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Tubular Tales : THE BOX: An Oral History of Television, 1920-1961. By Jeff Kisseloff (Viking: $37.95; 592 pp.)

February 04, 1996|Eugene Stein | Eugene Stein, an executive at CBS, has written for television programs, including "Cheers" and "Murphy Brown." His first novel, "Straitjacket and Tie," was published by Ticknor and Fields in 1994

Early television, like many entrepreneurial businesses, was randomly cruel and haphazardly kind, rewarding the lucky and the persistent and frequently punishing the deserving and the ingenious.

In 1906, while looking for a job at a newspaper office, 15-year-old David Sarnoff walked into a telegraph company by accident, thereby entering the world of electronic communication; he would later head and build the Radio Corp. of America, now known as RCA Corp. Twenty years later, Philo Farnsworth, a brilliant, hardscrabble college dropout just out of his teens, received the patent for the first all-electronic TV system but was driven to a nervous breakdown by RCA's relentless legal challenges.

In "The Box," oral historian Jeff Kisseloff tells the stories of Sarnoff, Farnsworth and a host of other pioneers, culling more than 500 interviews with the scientists, executives, actors, writers, directors, producers and stagehands who helped nurture television from its infancy to its maturity.

These interviews remind us that originally, television programming was intended not to boost ratings but rather to sell television sets. Yet Kisseloff's work also suggests some of the guiding principles of early television, principles that remain very much in effect today:

* Stars make television. Television makes stars.

The axiom has always been that film is a director's medium and television is a writer's medium. These oral histories, however, show that actors often had the upper hand. "Texaco Star Theater," for instance, airing from 1948 to 1956, became television's first comedy hit and Milton Berle its first comedy star. An outgrowth of Berle's raucous nightclub act, the show is remembered not for its scintillating wit but for Berle's impudent persona. (Indeed, Berle was known as "The Thief of Bad Gags" by other comedians.)

While reports of the show's ability to lower reservoirs when audiences strayed from the box during commercials are vastly exaggerated, Berle did help sell TV sets. According to "The Box," salesmen demonstrated TV in prospective customers' homes and then began packing up the sets just before "Texaco Star Theater"was about to begin. Uncle Miltie closed the sale.

Jackie Gleason, we learn, was the biggest star on the DuMont network. But he wasn't much of a star when he started. DuMont hired him for $750 a week in 1950. Six weeks later, his show was a hit. Nearly everyone interviewed in this book who knew him despised him, although he is given credit for recognizing and nurturing Art Carney's talent on "The Honeymooners." Gleason was always in debt, and at the end of his second year on the network he asked for $30,000 to sign for an additional three years. DuMont, in one of the great network blunders, passed. CBS pounced.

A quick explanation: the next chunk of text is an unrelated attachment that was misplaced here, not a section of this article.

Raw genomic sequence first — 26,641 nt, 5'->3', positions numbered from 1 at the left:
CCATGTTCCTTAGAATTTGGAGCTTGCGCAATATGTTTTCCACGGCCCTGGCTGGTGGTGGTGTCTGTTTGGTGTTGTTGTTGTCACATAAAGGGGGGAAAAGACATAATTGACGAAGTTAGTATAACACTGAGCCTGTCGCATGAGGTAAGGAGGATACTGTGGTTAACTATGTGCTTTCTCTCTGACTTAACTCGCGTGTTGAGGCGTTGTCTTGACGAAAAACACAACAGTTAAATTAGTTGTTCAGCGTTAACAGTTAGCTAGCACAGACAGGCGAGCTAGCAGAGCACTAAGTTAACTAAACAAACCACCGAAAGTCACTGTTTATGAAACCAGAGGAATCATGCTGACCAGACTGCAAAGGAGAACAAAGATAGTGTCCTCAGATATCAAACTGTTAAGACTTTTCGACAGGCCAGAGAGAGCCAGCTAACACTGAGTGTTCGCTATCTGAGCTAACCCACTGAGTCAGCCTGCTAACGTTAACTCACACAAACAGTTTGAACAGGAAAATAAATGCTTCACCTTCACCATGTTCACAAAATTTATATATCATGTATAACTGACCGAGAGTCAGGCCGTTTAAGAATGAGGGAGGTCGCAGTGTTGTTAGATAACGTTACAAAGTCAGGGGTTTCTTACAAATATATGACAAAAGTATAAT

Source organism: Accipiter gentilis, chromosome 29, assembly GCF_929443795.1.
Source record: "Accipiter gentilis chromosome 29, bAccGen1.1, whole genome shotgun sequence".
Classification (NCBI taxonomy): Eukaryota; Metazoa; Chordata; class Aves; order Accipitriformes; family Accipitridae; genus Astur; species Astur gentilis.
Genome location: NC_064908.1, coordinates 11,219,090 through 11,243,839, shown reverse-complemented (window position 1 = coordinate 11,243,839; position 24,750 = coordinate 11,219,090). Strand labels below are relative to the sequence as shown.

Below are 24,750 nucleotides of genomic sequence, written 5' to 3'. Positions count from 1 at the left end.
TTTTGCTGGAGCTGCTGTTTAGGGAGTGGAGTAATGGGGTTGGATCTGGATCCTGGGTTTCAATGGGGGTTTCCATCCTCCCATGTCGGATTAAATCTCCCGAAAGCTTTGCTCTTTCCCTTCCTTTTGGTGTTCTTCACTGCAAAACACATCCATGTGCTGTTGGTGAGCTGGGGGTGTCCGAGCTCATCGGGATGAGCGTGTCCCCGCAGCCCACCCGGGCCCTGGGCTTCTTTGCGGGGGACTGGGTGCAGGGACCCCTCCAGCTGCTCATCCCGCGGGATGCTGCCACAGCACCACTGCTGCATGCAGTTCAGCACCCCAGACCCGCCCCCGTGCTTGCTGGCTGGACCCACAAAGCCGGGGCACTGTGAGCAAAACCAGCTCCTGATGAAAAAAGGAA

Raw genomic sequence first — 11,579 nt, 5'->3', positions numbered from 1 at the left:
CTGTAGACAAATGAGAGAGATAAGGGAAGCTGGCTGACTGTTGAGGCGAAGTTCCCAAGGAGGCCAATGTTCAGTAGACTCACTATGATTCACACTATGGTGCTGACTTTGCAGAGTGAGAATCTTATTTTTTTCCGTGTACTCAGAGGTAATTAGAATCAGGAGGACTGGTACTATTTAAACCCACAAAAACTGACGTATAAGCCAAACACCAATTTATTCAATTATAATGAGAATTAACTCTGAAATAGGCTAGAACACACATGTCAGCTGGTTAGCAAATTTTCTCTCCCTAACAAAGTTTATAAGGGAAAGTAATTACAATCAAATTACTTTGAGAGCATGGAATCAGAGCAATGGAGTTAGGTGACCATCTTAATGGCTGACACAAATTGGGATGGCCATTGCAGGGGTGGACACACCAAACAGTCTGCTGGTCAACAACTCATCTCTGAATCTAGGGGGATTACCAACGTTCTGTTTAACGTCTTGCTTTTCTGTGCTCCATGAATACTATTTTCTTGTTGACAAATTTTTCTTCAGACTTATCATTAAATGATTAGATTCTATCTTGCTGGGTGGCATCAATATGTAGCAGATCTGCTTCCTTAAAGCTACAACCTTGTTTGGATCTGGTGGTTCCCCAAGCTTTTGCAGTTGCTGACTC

These "star wars" continue today, of course. Brandon Tartikoff, then-president of NBC Entertainment, scheduled "The Cosby Show" after ABC passed on it, and the show became a monster hit. The producers later sought a 13-episode commitment for a comedian named Roseanne Barr. Now it was Tartikoff's turn to pass--in his memoir, "The Last Great Ride," he says he thought she didn't have a twinkle in her eye. ABC, licking its wounds after "Cosby," grabbed the show. Tartikoff claims only half in jest that if "Roseanne" and "Cosby" had both been on NBC, he would have only needed to work two days a week.

* Sports events are not only a mainstay of television programming, they can change the way programs are delivered.

Boxing, as Kisseloff makes clear, has always "rung the opening bell for mass media." Thomas Edison's movie cameras captured the Corbett-Courtenay bout in 1894. And the 1921 Dempsey-Carpentier match was covered coast to coast by the first nationwide radio hookup.

However, it was wrestling that soon dominated early television. According to Kisseloff, Gorgeous George, an early wrestling star, can claim credit for selling far more TV sets than Uncle Miltie. In the 1940s, wrestling was often the most popular program on TV. Wrestling had another advantage over boxing: Because bouts could be controlled (say it ain't so!), they could end at prearranged times, thereby ensuring a smooth flow of programs.

Because sets were so expensive, tavern owners were usually the first to purchase them--football, hockey and boxing brought people in the door. Retailers worked night and day promoting sets before big football games and during the World Series. Decades later, when the Fox Broadcasting Co. got the rights to football games from CBS, a harrowing game of musical chairs among network affiliates ensued. Fox's acquisition of football and its subsequent deal with New World's affiliates constituted "one of the seminal events in broadcasting history," according to Steven Rattner, managing director of the Lazard Freres investment house.

* The government can make you and the government can break you.

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